Old-school gamer. I started gaming with the Atari 2600. I became an addict with the arcade release of Street Fighter II at my college. The SNES release pushed me into buying that system and a lame arcade stick. I haven't looked back since then. I still consider the 16-bit to be the Golden Age of gaming. The current generation is keeping me pretty happy, especially with the fighting game renaissance that's happening lately. And, yes, I'm old.
Proud owner of: Kiwi Gameboy Color, Purple GBA, GBA SP, GBA Micro, PSP 3000, Clear NeoGeo Pocket, purple SwanCrystal, SNES, Genesis, N64, purple Gamecube, slim PS2, Dreamcast, Wii, PS3, Red 3DS LL,Blue 3DS XL and Wii U.
Favorite Games: Last Blade, Street Fighter Alpha 2, Mark of the Wolves, Zelda: A Link to the Past, Zelda: Minish Cap, King of Fighters Ikaruga, Macross: Do You Remember Love, Raiden Trad, Valkyria Chronicles, Professor Layton, Killer7
Games on my mind: Ridge Racer 7
Animal Crossing New Leaf
Shining Force II: Sword of Hajya
So, I finally finished Skyward Sword. To be honest, I cannot recall any other game leading me to such disparate feelings. In fact, Skyward Sword is both the best and worst game in The Legend of Zelda series.
Controls At the beginning of the game, the 1:1 combat seems slow and tedious. Once the player masters the controls, combat becomes amazing, especially the last few battles in the game. There's nothing in the series quite on the level of these fights and that speaks volumes about the design and effort put into the combat engine.
On the other hand, the motion controls outside of combat suck, specifically the skydiving parts. The first time Link skydives, I had to stand to get the Wii to register my movements. When I had to use the mechanic later in the game, I had to sit and, still, the mechanic didn't quite work. It was also annoying that Link's items like the Beetle needed to be recalibrated constantly. Far too often, Link would start to move in the opposite direction of the Wiimote movement. I found myself frequently wondering why the analog stick was so heavily ignored. The skydiving would have worked so much better if the analog controlled the direction and the tilt of the Wiimote controlled his speed.
Level and puzzle design The levels in Skyward Sword are amazing. There's not much else to say about that. But there is a lot to say about the structure. I've joked several times to my wife that SS should be named "The Legend of Zelda: Everything Link Needs to do is Fucking Difficult" because that's the truth. In order to reach a dungeon, Link has to navigate tricky landscapes which are littered with brain-straining puzzles. His reward for successfully reaching the dungeon? A short dungeon made up of rooms filled with mind-meltingly difficult puzzles. And I couldn't love it more. There's such a sense of accomplishment at solving each puzzle thrown at you and then moving to the next. This challenge is softened a bit by the inclusion of generous save points. It's quite a brilliant decision and an approach to the series that I hope to see in future games in the series.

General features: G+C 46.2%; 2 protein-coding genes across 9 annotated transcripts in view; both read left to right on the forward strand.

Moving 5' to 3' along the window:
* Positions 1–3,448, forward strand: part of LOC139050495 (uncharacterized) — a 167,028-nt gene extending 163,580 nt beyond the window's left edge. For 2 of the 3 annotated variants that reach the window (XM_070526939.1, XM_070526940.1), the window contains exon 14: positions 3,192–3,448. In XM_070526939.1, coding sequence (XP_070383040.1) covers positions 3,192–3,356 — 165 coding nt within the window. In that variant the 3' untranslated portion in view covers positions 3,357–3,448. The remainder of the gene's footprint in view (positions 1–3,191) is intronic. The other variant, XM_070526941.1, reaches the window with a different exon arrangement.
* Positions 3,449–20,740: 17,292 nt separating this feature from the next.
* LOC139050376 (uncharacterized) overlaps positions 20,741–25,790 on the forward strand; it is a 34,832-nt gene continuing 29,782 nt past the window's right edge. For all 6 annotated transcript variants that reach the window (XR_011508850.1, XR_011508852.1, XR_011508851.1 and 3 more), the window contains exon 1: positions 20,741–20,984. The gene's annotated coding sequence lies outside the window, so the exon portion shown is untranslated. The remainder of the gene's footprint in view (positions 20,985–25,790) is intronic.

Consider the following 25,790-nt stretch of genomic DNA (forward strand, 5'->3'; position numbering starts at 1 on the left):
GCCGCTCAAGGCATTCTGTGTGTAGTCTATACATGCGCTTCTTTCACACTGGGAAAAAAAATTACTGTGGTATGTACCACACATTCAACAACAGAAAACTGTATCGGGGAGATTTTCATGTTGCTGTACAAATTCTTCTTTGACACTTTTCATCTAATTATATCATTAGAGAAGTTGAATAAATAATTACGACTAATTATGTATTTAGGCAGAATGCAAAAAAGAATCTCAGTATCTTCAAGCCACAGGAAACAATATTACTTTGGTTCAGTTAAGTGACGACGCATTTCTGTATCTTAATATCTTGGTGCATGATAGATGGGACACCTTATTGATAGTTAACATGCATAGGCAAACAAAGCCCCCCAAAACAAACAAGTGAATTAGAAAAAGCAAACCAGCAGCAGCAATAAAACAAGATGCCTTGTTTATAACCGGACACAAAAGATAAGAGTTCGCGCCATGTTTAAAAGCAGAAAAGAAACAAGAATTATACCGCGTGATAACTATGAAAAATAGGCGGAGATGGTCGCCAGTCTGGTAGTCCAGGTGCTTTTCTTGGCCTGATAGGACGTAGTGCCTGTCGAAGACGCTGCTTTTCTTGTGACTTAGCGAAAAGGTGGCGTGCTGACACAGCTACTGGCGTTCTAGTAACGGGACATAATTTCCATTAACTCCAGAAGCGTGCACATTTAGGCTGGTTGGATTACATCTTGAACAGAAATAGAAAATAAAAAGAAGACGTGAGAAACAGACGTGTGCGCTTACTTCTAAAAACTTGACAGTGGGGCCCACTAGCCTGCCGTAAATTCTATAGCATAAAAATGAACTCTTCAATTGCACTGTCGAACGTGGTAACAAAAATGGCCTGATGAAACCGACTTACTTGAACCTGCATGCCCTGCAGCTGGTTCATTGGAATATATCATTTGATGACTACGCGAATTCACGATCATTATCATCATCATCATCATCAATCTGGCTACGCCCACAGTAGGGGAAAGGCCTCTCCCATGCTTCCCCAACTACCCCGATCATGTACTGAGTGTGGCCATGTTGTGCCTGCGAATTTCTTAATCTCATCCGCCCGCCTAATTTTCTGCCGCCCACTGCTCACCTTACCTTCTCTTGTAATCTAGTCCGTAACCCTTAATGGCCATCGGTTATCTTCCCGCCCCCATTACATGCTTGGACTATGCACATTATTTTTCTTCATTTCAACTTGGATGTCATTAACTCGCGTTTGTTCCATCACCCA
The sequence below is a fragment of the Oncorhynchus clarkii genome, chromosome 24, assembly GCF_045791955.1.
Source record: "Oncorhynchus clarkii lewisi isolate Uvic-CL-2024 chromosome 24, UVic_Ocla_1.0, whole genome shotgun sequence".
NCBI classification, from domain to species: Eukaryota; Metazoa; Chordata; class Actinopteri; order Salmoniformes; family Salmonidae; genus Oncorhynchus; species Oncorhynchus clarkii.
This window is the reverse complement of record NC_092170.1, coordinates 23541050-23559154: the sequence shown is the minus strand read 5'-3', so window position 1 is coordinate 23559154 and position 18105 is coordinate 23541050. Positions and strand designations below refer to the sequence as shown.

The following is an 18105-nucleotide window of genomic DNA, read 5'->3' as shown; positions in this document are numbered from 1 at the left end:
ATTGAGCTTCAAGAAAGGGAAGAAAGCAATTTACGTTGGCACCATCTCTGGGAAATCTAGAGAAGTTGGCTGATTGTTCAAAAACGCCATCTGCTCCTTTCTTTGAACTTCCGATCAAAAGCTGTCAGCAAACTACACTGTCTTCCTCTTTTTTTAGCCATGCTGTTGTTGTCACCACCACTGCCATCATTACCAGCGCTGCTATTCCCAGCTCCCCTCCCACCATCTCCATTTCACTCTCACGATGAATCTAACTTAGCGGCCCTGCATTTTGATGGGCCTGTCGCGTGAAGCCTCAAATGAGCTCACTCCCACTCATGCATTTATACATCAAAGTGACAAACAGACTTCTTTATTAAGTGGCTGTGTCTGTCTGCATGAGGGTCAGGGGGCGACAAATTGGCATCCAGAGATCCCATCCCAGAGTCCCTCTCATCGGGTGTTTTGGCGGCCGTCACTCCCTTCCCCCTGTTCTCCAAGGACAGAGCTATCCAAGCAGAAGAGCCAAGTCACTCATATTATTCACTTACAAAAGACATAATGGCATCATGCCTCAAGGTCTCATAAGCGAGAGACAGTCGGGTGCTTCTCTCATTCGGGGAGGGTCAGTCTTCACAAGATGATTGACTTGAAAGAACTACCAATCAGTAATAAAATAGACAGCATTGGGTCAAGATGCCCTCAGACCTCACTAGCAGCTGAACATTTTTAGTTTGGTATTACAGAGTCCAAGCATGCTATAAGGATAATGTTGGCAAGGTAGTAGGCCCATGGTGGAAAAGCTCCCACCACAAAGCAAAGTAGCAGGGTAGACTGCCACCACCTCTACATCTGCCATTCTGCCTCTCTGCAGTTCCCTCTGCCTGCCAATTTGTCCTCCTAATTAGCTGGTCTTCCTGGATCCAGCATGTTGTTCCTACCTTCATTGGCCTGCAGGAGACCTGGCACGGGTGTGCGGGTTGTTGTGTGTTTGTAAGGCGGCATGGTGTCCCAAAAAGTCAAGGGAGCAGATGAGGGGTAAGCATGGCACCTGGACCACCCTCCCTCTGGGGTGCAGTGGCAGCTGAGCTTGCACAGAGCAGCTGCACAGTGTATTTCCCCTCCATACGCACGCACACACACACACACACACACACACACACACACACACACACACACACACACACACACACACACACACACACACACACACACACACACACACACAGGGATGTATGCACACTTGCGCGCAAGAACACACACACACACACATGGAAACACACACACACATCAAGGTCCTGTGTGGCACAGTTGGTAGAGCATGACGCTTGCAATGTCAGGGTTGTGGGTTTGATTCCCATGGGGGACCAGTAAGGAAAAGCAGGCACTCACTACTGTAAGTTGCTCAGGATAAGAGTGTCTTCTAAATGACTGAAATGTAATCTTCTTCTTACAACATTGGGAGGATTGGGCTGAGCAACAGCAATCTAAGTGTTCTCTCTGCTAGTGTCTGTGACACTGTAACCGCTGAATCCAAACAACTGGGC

The cast The Zelda series is defined by character like no other series in gaming. Thanks to Ocarina of Time, "Hey! Listen!" is essentially part of the cultural lexicon. SS is no slouch in this department and, in fact, it ups the ante over previous games.
Some of the characters seen in SS are so unique to the series that I cannot help but love them. The Old Lady in the Sealed Temple has the same presence as the monk in those old Kung Fu films. She speaks in riddles and pushes Link to spiritual growth. Fi is my second favorite companion character; Midna still holds that title. I really enjoyed Fi's character arc and her interpretive dance was always fun to watch. By the end of the game, Groose had evolved from a complete douchebag to a likeable character. I love the scene in which he realizes that he's not capable of being the hero like Link is. He seems a bit bummed, but moves beyond it and becomes a better person.
That brings us to the most fabulous villain ever, Girahim. Link has never had such an interesting and fun villain to interact with. Ganon/Ganondorf is plain evil and, honestly, not that interesting. Girahim, on the other hand, is a Bond-styled villain. He oozes confidence and menace. There's nothing quite like him in the series; thus, he's quite refreshing and I enjoyed seeing him whenever he appeared.
Challenge If I had to name one major disappointment with the Zelda series of late, it would be the difficulty level. Rather, it would be the lack of difficulty. As much as I love Twilight Princess, those boss battles were fun but in no way challenging. Skyward Sword returns the series to its previous level of difficulty and then intensifies that with much more challenging puzzles. I really hope that Nintendo keeps this level of challenge in future titles. I really enjoy games that challenge players to improve and then reward that growth. I thrive on it.
In conclusion Eiji Aonuma's team has done a superb job on Skyward Sword. It has some of the best design and creativity the Zelda series has ever produced. They've created an amazing groundwork for future titles in the Zelda series. I cannot wait to see what they create next, free of the constraints of the Wii hardware.